Even after his classes went online last spring, William Scott Molina, a 31-year-old student at San Diego State University, thought his remote learning experience was going just fine. As required in one of his online courses, he downloaded and began using the Respondus LockDown Browser, custom software that prevents students from venturing outside of their testing page to ward off cheating.
Molina didn’t think much of the company until he started using its monitoring software for a business administration course over the summer and his webcam became a device to observe, record and study him during an exam.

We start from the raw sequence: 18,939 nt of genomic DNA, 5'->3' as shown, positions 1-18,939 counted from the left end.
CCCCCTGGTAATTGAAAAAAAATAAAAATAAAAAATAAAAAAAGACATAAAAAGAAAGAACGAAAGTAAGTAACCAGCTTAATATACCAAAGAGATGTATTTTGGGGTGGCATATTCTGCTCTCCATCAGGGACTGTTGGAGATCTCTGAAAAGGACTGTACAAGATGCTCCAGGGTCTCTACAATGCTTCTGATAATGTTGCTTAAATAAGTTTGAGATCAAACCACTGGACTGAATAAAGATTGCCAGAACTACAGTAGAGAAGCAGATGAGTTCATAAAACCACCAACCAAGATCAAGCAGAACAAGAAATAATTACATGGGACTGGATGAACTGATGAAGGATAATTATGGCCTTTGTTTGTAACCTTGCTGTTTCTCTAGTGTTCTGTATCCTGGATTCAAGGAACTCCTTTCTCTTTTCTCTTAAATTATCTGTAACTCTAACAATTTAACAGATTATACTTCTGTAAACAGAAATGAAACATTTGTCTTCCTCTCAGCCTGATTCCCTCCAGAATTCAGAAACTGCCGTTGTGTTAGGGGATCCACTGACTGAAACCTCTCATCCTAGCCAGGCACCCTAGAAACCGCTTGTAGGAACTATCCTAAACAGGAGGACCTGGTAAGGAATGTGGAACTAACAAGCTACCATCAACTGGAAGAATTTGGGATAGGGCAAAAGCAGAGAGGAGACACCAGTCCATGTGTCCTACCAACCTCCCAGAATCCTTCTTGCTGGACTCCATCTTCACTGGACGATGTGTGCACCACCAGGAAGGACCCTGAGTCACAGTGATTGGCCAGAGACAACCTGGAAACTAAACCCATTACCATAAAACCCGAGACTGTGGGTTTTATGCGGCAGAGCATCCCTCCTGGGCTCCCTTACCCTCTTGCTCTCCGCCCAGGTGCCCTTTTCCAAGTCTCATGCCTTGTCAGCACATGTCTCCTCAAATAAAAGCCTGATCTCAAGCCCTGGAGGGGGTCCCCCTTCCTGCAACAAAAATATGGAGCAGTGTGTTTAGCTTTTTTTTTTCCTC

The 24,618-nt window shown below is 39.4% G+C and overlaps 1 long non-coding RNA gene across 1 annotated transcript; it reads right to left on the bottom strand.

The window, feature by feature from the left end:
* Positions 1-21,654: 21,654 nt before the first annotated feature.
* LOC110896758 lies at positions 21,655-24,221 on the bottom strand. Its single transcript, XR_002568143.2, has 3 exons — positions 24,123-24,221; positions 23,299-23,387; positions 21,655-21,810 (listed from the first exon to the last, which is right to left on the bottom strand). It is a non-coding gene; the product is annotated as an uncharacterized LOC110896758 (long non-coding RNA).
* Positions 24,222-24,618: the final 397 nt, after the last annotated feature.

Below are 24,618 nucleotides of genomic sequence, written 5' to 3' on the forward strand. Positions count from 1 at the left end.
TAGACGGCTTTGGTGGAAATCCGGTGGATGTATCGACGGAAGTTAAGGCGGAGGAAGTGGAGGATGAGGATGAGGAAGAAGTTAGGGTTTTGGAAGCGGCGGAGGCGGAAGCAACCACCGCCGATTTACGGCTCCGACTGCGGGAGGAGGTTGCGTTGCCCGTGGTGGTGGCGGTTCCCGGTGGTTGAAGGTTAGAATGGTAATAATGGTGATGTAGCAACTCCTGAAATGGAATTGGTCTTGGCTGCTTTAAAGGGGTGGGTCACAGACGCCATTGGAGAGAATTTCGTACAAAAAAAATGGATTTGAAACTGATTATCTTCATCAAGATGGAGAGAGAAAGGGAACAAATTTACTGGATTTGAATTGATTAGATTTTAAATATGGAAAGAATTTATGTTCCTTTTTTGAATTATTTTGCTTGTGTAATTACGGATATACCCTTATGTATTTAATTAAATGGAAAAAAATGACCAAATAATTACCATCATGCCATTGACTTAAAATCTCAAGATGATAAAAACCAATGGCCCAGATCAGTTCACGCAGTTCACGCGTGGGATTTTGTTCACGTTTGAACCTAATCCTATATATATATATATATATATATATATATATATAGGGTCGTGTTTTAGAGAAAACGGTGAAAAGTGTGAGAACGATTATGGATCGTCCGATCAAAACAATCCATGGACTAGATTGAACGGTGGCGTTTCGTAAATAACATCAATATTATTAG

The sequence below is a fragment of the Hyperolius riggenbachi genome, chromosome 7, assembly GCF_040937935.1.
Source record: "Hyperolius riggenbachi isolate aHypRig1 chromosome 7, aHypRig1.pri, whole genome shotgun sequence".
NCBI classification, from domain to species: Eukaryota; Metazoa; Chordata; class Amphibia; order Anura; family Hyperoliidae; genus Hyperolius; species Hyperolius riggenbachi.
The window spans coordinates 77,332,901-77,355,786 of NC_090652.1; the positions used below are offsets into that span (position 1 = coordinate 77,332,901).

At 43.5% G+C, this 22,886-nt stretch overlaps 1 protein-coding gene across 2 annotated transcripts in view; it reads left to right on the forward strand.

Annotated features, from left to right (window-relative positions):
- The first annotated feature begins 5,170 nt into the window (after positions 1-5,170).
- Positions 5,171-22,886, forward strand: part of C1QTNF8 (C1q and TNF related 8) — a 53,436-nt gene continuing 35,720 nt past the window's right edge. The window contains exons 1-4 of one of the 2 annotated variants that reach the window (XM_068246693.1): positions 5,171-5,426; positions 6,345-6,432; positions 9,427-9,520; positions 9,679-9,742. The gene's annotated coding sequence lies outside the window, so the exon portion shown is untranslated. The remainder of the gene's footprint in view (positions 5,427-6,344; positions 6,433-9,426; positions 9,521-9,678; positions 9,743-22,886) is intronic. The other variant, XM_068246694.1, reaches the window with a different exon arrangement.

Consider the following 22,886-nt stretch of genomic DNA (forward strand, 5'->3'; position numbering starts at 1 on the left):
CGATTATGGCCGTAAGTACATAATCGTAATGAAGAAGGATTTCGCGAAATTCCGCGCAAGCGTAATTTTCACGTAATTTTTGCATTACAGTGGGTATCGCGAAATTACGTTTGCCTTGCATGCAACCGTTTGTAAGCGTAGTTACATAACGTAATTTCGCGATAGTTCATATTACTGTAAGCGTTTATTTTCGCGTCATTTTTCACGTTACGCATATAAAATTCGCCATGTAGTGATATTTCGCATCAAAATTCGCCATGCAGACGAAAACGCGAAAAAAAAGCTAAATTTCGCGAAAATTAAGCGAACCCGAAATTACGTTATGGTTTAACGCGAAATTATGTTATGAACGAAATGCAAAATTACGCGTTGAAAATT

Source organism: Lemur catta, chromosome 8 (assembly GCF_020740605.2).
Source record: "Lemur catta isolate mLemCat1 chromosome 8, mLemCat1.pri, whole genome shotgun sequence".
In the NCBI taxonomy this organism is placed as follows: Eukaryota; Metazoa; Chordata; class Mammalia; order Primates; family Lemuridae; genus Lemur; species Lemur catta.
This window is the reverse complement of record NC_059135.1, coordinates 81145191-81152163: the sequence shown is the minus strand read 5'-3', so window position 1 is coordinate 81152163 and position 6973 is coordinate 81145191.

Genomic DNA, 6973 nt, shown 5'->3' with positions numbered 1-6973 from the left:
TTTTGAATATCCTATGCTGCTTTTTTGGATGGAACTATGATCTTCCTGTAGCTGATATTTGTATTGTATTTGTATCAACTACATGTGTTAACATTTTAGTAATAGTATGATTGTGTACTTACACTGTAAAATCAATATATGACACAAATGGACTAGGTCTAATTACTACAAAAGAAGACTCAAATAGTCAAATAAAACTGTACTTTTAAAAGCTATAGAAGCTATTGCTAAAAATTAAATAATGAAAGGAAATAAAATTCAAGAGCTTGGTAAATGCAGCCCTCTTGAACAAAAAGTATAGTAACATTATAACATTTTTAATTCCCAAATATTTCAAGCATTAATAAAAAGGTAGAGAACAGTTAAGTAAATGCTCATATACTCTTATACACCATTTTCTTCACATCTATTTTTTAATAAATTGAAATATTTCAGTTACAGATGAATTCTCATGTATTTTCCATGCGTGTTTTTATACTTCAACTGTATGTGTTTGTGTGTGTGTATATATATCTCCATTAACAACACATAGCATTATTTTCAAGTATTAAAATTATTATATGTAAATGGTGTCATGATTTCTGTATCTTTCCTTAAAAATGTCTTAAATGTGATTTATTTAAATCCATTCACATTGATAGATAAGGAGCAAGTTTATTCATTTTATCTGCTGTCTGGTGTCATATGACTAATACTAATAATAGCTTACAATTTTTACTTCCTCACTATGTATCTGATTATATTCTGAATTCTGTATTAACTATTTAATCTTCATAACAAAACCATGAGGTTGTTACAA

By the end of the semester, Molina was the subject of multiple cheating accusations that consumed his academic life.
In the swift and chaotic pivot to virtual test-taking, companies like Respondus — along with competitors including Honorlock, ProctorU and Proctorio — have stepped in to help schools keep watch on students. Because the new digital tools are required in certain courses, students are being forced to subject themselves to surveillance inside their own homes and open themselves up to disputes over “suspicious activities,” as defined by an algorithm.